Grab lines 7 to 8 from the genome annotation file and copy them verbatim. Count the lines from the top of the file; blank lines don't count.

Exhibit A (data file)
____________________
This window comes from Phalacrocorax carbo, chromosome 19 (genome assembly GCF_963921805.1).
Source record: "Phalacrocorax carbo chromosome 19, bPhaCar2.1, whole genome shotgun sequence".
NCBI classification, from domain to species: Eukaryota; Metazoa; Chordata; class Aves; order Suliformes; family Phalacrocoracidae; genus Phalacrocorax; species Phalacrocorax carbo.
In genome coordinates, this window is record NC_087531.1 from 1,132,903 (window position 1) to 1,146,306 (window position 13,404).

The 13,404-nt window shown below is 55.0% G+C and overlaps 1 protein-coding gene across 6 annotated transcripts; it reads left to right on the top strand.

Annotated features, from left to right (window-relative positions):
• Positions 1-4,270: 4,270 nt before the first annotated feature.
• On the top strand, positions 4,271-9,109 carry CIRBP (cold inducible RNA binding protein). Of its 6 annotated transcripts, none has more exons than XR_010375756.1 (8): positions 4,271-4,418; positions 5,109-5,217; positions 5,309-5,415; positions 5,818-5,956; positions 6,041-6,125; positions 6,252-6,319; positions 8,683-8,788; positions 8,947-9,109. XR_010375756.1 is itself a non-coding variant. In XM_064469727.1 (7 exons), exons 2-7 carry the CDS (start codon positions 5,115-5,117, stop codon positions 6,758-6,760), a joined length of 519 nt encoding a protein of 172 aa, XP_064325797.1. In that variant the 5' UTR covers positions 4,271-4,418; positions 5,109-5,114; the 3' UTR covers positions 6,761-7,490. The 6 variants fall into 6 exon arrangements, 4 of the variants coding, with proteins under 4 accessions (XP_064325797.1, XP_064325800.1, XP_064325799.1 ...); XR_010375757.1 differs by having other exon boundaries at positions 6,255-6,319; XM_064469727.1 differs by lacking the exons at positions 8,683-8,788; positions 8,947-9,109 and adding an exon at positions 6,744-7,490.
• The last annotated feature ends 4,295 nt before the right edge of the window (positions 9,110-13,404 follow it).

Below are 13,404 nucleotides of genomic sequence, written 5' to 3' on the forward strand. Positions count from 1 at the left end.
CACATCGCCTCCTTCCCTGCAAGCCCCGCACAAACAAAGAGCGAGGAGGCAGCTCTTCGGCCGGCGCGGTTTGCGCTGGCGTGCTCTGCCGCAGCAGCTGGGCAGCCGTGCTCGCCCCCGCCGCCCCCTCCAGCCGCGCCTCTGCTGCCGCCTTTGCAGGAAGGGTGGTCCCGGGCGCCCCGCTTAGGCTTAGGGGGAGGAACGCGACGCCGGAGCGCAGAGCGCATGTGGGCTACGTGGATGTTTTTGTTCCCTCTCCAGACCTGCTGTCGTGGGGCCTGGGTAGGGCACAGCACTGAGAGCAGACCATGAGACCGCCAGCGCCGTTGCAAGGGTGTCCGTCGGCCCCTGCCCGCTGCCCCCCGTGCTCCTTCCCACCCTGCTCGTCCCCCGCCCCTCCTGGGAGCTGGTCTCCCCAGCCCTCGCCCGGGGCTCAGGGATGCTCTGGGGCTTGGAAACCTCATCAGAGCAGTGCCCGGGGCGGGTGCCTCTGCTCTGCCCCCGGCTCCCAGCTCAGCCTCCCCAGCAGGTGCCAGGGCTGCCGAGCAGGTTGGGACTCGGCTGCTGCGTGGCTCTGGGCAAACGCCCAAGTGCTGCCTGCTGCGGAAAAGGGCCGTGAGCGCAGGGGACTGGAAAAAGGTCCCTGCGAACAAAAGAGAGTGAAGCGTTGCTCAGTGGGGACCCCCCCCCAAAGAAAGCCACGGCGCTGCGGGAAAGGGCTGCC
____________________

• Positions 1-4,270: 4,270 nt before the first annotated feature.
• On the top strand, positions 4,271-9,109 carry CIRBP (cold inducible RNA binding protein). Of its 6 annotated transcripts, none has more exons than XR_010375756.1 (8): positions 4,271-4,418; positions 5,109-5,217; positions 5,309-5,415; positions 5,818-5,956; positions 6,041-6,125; positions 6,252-6,319; positions 8,683-8,788; positions 8,947-9,109. XR_010375756.1 is itself a non-coding variant. In XM_064469727.1 (7 exons), exons 2-7 carry the CDS (start codon positions 5,115-5,117, stop codon positions 6,758-6,760), a joined length of 519 nt encoding a protein of 172 aa, XP_064325797.1. In that variant the 5' UTR covers positions 4,271-4,418; positions 5,109-5,114; the 3' UTR covers positions 6,761-7,490. The 6 variants fall into 6 exon arrangements, 4 of the variants coding, with proteins under 4 accessions (XP_064325797.1, XP_064325800.1, XP_064325799.1 ...); XR_010375757.1 differs by having other exon boundaries at positions 6,255-6,319; XM_064469727.1 differs by lacking the exons at positions 8,683-8,788; positions 8,947-9,109 and adding an exon at positions 6,744-7,490.